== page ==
Mounds of foul-smelling waste stand rotting in the cold air. The dark, smog-choked sky lowers menacingly and the river runs slowly, a black tide of toxic sludge. Sandwich boxes carrying the labels of British supermarket chains poke through the dumps; crumpled pizza wrappers and plastic bags blanket the streets. Working in the middle of it all are children, some as young as four, sifting though the waste with their bare hands.

Lianjiao, a remote Chinese village in the booming southern province of Guangdong, is a long way for a plastic bag to travel; but it is where almost all British supermarket carrier bags end up. And the foil-lined crisp packets. And the triangular hard plastic packaging for your bacon, lettuce and tomato sandwiches from a top high-street chain. Because China is rapidly becoming Britain's biggest rubbish dump.

Regardless of how carefully you separate your waste, there is a good chance a disposal firm will dump it all in together with other kinds of plastic trash and ship it to the developing world to be dealt with by a family of migrant workers earning a pittance. They will deal with the salad-bar container, the pistachio ice-cream container and the superfluous bag for carrots in your shopping basket in a variety of different ways - it may be recycled, it may become landfill or it may simply be burnt.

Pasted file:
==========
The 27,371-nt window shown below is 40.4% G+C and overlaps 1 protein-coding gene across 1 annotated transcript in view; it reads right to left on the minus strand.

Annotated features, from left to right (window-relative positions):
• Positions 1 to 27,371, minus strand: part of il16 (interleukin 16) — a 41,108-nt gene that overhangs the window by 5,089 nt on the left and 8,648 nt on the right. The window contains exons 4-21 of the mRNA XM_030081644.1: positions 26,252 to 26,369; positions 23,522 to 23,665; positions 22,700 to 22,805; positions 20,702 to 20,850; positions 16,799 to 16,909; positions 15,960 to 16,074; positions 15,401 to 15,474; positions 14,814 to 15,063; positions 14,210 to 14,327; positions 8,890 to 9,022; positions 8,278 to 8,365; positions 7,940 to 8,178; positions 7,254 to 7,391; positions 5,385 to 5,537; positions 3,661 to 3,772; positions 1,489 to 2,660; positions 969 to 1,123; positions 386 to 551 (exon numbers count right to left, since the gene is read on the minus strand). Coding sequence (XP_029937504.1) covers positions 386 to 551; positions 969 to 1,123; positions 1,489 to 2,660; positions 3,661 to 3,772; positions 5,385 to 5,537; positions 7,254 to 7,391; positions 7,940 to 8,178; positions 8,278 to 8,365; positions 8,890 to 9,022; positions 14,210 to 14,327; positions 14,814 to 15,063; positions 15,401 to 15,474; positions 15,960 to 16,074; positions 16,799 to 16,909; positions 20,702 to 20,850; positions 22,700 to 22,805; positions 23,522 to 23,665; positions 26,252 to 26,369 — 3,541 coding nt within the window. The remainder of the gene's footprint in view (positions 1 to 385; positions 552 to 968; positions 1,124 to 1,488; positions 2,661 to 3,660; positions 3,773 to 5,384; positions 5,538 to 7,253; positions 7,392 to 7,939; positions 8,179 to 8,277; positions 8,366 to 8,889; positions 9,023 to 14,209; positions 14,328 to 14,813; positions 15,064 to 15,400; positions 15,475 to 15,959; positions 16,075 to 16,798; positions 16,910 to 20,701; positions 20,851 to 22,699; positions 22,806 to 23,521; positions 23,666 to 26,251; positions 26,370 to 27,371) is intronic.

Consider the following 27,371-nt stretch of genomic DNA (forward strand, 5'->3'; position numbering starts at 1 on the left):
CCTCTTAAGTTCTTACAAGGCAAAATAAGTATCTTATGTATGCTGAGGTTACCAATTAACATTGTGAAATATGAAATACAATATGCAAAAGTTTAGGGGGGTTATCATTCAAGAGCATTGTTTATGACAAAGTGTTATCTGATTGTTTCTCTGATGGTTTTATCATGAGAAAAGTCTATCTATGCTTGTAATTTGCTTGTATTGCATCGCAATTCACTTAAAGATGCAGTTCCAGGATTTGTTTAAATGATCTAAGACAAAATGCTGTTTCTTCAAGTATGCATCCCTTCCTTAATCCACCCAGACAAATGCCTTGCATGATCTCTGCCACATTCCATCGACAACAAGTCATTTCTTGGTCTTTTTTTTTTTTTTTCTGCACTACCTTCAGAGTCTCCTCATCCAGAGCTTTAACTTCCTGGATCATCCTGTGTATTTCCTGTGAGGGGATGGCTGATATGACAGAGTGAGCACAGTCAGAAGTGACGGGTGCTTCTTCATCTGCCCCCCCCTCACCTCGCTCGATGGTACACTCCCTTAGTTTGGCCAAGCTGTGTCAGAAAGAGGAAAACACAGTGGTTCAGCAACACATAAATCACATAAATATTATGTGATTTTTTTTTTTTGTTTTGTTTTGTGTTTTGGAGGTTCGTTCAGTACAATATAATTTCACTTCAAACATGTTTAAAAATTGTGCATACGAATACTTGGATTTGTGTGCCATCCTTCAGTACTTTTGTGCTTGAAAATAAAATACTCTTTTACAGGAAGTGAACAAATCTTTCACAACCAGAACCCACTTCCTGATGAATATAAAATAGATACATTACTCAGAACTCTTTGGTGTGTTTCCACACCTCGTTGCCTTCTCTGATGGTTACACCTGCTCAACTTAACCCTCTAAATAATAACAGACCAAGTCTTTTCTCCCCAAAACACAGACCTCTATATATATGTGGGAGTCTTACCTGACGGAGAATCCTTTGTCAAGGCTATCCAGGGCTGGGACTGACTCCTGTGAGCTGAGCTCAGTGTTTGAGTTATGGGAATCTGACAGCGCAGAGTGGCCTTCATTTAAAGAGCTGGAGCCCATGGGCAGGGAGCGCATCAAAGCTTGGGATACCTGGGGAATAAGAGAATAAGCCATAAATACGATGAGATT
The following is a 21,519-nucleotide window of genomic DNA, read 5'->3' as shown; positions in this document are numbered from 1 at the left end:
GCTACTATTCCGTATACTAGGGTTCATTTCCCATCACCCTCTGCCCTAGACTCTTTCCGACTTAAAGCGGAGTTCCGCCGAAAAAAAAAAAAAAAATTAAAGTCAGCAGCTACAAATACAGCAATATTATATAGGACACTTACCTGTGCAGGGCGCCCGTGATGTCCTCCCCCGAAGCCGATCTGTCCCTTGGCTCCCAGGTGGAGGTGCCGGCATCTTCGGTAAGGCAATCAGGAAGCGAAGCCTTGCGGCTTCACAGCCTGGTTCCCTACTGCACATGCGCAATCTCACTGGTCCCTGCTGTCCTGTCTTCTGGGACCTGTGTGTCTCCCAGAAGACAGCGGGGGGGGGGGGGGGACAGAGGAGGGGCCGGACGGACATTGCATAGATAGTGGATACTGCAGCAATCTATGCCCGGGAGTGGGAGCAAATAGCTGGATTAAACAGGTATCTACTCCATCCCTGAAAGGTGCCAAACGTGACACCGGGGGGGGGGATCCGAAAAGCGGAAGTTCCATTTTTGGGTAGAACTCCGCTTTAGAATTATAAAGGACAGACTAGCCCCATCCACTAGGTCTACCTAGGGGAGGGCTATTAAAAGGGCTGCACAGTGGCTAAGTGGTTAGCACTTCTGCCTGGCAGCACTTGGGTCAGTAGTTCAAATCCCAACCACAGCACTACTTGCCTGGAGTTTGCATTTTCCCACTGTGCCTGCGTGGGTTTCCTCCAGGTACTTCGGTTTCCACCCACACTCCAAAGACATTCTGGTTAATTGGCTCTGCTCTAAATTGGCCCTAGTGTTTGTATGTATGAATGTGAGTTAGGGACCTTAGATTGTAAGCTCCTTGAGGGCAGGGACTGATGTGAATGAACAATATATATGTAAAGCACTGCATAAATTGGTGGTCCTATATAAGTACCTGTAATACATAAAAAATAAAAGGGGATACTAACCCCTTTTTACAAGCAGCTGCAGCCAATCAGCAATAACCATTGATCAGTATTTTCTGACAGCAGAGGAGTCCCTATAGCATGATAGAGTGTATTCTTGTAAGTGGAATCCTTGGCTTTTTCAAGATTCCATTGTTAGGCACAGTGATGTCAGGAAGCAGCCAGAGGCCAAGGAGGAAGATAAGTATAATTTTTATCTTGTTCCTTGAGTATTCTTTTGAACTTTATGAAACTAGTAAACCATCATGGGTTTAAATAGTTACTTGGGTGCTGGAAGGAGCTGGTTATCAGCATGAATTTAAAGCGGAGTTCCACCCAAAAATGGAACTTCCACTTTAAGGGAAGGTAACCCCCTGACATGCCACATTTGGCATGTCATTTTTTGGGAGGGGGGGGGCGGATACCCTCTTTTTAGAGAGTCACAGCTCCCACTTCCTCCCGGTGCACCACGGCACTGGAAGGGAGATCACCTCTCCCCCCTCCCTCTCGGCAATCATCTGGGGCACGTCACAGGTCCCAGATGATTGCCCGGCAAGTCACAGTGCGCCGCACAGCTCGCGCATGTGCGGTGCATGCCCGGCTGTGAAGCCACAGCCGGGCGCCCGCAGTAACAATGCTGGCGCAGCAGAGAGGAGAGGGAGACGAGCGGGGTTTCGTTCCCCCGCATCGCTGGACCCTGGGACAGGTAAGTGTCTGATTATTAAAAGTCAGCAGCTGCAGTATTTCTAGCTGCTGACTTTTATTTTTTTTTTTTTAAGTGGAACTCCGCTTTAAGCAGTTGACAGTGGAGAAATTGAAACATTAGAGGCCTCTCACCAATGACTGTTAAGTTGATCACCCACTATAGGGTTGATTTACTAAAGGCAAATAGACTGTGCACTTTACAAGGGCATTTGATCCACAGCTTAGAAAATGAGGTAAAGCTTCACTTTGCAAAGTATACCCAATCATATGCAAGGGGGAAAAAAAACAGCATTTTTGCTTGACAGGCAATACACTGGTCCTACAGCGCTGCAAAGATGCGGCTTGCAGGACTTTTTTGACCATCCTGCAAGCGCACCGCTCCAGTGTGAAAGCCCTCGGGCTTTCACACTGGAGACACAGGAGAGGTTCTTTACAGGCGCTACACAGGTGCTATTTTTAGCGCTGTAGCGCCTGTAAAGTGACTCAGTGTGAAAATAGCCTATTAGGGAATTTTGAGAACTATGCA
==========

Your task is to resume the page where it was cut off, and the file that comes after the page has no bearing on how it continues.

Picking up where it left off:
Whatever happens, it is generally not a priority for the waste disposal company. Britain dumps around two million tonnes of waste in China every year, everything from plastic mineral water bottles to shopping bags and other forms of superfluous packaging from some of the country's biggest supermarkets.

A huge amount of it arrives in 10-ton shipments in Lianjiao, a village which has become a centre for processing plastic waste - much of it from Britain. The high levels of pollution in the nearby river and the poisoned sky are the price of waste disposal in the developing world. So too are the many and varied health complaints suffered by the local population, who risk multiple skin ailments and exposure to potent carcinogens as they touch the contaminated materials. Poisonous chemical effluents stream into their water supply, turning it black or lurid red, and studies by Greenpeace show that acid rain is the norm in this region. Children are prone to fevers and coughs. Their skin is often disfigured by the toxic plastic waste they have to process.